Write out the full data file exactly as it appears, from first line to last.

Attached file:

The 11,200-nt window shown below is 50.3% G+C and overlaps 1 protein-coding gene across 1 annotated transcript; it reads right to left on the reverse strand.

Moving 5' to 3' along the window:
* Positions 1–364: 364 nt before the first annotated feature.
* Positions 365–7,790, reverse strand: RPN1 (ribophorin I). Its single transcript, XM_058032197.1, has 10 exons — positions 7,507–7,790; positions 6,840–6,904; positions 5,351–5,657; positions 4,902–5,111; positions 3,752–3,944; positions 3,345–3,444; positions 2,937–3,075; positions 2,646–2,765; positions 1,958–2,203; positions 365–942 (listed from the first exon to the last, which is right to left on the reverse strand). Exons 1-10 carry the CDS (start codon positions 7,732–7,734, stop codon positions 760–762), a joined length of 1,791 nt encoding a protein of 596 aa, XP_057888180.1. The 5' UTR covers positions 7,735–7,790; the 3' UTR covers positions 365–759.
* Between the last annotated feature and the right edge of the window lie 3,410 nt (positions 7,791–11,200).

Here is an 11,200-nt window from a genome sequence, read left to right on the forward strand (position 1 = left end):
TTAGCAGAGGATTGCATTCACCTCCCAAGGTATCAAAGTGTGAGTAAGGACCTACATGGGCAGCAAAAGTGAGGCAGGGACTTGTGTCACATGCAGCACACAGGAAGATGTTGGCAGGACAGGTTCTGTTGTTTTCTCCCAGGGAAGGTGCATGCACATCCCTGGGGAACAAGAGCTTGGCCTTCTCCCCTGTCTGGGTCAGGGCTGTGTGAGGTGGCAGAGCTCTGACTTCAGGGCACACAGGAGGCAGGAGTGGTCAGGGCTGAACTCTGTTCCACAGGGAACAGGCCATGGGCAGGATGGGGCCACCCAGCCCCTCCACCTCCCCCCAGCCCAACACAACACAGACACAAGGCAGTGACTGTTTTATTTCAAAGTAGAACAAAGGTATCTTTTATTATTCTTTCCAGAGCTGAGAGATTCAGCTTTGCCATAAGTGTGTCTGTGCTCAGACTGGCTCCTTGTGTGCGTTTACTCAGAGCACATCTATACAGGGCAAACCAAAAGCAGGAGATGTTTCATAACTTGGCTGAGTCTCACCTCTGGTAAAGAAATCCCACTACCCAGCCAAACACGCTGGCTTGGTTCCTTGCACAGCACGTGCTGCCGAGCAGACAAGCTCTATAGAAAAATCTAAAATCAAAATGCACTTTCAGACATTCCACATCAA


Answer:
The 11,200-nt window shown below is 50.3% G+C and overlaps 1 protein-coding gene across 1 annotated transcript; it reads right to left on the reverse strand.

Moving 5' to 3' along the window:
* Positions 1–364: 364 nt before the first annotated feature.
* Positions 365–7,790, reverse strand: RPN1 (ribophorin I). Its single transcript, XM_058032197.1, has 10 exons — positions 7,507–7,790; positions 6,840–6,904; positions 5,351–5,657; positions 4,902–5,111; positions 3,752–3,944; positions 3,345–3,444; positions 2,937–3,075; positions 2,646–2,765; positions 1,958–2,203; positions 365–942 (listed from the first exon to the last, which is right to left on the reverse strand). Exons 1-10 carry the CDS (start codon positions 7,732–7,734, stop codon positions 760–762), a joined length of 1,791 nt encoding a protein of 596 aa, XP_057888180.1. The 5' UTR covers positions 7,735–7,790; the 3' UTR covers positions 365–759.
* Between the last annotated feature and the right edge of the window lie 3,410 nt (positions 7,791–11,200).

Here is an 11,200-nt window from a genome sequence, read left to right on the forward strand (position 1 = left end):
TTAGCAGAGGATTGCATTCACCTCCCAAGGTATCAAAGTGTGAGTAAGGACCTACATGGGCAGCAAAAGTGAGGCAGGGACTTGTGTCACATGCAGCACACAGGAAGATGTTGGCAGGACAGGTTCTGTTGTTTTCTCCCAGGGAAGGTGCATGCACATCCCTGGGGAACAAGAGCTTGGCCTTCTCCCCTGTCTGGGTCAGGGCTGTGTGAGGTGGCAGAGCTCTGACTTCAGGGCACACAGGAGGCAGGAGTGGTCAGGGCTGAACTCTGTTCCACAGGGAACAGGCCATGGGCAGGATGGGGCCACCCAGCCCCTCCACCTCCCCCCAGCCCAACACAACACAGACACAAGGCAGTGACTGTTTTATTTCAAAGTAGAACAAAGGTATCTTTTATTATTCTTTCCAGAGCTGAGAGATTCAGCTTTGCCATAAGTGTGTCTGTGCTCAGACTGGCTCCTTGTGTGCGTTTACTCAGAGCACATCTATACAGGGCAAACCAAAAGCAGGAGATGTTTCATAACTTGGCTGAGTCTCACCTCTGGTAAAGAAATCCCACTACCCAGCCAAACACGCTGGCTTGGTTCCTTGCACAGCACGTGCTGCCGAGCAGACAAGCTCTATAGAAAAATCTAAAATCAAAATGCACTTTCAGACATTCCACATCAA